• Brazilian bank explores online biometric ID

    Bradesco, one of Brazil’s largest banking and insurance companies, is studying if it can identify account holders online using biometrics to ensure the safest transactions possible; the bank is currently working with Fujitsu to develop a device that is capable of identifying customers at home; the bank currently uses Fujitsu’s PalmSecure biometric palm reader in its ATMs

  • Malaysia's biometric failure

    A malfunction in Malaysia’s biometric fingerprint system at its international railway station could have major implications as other countries expand the use of biometrics at ports of entry; last Saturday travelers were infuriated after they were forced to wait nearly an hour and a half to pass through Malaysia’s immigration checkpoints; many tourists had to change or cancel their holiday travel plans all together; the delays came at the height of Malaysia’s tourist season, resulting in sharp criticism from the tourist industry

  • Gait biometrics still walking the walk

    Research on gait biometrics at the University of Southampton, a pioneer in researching this biometric technology, has passed another landmark with the first public demonstration of the technology’s ability to withstand deliberate spooking; the technology is being perfected at the university’s Biometric Tunnel, in which data from twelve cameras is combined and processes to produce an individual “signature” of a person’s walk that is unique and recognizable with over 90 percent accuracy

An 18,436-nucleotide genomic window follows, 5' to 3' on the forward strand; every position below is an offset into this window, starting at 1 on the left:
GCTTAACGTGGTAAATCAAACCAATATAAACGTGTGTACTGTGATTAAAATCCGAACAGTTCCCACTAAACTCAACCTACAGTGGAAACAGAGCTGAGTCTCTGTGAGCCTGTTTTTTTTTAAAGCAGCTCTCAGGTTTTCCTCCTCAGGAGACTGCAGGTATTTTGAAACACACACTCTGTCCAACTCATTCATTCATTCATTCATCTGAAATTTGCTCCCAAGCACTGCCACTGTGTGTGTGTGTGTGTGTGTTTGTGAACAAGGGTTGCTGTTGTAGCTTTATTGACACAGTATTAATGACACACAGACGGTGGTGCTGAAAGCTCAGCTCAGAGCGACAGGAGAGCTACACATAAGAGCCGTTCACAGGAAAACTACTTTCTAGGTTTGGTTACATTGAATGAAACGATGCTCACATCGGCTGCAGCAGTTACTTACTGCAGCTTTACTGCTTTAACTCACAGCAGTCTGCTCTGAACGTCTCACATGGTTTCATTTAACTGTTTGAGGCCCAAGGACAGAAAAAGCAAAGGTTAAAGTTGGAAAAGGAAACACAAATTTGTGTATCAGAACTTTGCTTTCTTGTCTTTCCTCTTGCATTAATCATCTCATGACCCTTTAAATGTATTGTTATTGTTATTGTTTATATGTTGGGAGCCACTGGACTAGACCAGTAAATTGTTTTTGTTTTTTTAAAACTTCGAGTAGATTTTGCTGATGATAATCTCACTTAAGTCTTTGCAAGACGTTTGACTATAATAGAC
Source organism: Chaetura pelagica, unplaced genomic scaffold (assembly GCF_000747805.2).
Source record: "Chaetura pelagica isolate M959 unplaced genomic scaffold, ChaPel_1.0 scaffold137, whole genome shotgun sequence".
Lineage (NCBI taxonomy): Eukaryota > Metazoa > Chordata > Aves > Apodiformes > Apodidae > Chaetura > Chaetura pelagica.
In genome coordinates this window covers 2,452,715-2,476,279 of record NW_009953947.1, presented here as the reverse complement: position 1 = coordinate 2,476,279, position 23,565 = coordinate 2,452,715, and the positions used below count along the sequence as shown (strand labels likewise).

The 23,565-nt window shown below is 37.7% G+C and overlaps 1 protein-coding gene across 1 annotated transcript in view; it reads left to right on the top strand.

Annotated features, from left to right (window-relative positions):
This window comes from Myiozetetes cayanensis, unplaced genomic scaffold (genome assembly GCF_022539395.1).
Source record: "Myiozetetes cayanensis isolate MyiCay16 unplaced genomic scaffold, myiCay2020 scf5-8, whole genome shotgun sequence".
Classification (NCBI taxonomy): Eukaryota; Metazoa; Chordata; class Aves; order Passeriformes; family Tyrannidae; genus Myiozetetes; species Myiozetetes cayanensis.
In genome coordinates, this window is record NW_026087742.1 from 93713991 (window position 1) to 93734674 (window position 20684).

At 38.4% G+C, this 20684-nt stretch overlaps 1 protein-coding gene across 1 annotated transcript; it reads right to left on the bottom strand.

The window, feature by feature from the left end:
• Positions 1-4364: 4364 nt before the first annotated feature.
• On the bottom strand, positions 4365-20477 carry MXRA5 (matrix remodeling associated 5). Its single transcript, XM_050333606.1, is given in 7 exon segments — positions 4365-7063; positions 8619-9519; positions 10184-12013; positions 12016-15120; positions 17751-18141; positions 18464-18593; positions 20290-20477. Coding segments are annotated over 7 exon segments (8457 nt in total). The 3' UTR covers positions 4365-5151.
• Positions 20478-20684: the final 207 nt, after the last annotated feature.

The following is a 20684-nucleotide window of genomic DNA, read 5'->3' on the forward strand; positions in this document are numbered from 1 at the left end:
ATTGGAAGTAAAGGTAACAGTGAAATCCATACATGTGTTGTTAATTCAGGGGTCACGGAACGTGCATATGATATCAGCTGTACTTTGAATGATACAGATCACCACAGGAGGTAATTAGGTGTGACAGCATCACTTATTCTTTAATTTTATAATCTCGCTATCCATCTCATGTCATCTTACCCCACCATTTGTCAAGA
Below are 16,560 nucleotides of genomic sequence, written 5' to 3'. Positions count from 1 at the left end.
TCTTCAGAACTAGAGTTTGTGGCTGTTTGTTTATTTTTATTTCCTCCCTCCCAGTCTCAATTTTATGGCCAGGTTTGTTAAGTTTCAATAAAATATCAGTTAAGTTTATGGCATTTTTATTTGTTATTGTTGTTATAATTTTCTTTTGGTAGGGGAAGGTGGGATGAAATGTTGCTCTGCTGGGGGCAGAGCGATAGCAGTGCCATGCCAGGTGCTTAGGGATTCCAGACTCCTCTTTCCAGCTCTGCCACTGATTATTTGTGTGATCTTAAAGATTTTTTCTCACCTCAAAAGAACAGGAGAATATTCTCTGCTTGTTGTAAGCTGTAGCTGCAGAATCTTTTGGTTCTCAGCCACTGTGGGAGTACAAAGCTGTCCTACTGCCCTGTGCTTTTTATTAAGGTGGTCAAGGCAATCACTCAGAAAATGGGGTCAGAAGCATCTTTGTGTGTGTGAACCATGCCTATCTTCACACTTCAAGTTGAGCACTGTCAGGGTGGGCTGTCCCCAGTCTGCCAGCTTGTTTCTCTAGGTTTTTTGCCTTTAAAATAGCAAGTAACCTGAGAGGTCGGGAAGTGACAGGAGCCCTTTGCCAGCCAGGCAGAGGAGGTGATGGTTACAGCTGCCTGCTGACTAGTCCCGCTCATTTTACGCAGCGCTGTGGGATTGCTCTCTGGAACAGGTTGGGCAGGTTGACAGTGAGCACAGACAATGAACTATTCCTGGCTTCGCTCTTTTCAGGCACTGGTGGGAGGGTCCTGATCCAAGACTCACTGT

• Portable iPod Touch fingerprint scanner launched

    IPod Touch users can now turn their devices into a portable fingerprint scanner; last week, Fulcrum Biometrics unveiled its new FbF mobileOne biometric fingerprint reader and software for the iPod touch; using the Touch’s standard dock connector, the mobileOne device can scan and match fingerprints on the iPod or send it wirelessly to a remote server for authentication

  • States turning to new "familial DNA" tests, practice faces legal hurdles

    Law enforcement officials in several states across the United States are hoping to obtain the legal authority to begin conducting “familial DNA” testing, a process which could greatly increase the number of suspects identified in violent crimes; while DNA is often found at crime scenes using familial DNA would allow law enforcement officials to use DNA from a suspected criminal’s relatives to positively identify them; currently only California and Texas have laws in place that allow investigators to conduct familial DNA tests; Virginia, Pennsylvania, and Florida could soon join their ranks; the practice is still quite new and faces legal challenges and must be approved by a state’s courts

  • New Jersey launches sophisticated new driver's license

    In compliance with Secure ID, the federal law that mandates that states create more stringent identification cards, New Jersey has unveiled a sophisticated new driver’s license; according to New Jersey officials, the new Enhanced Digital Driver’s License puts New Jersey among the ten states with the most secure identity cards; to prevent counterfeiting, security features include an embedded pattern on the license, one and two dimensional bar codes, and “purposeful errors” like misspellings; to implement these new licenses, the state’s MVCs have had to undergo a $19 million upgrade to install new computer systems, hardware, and software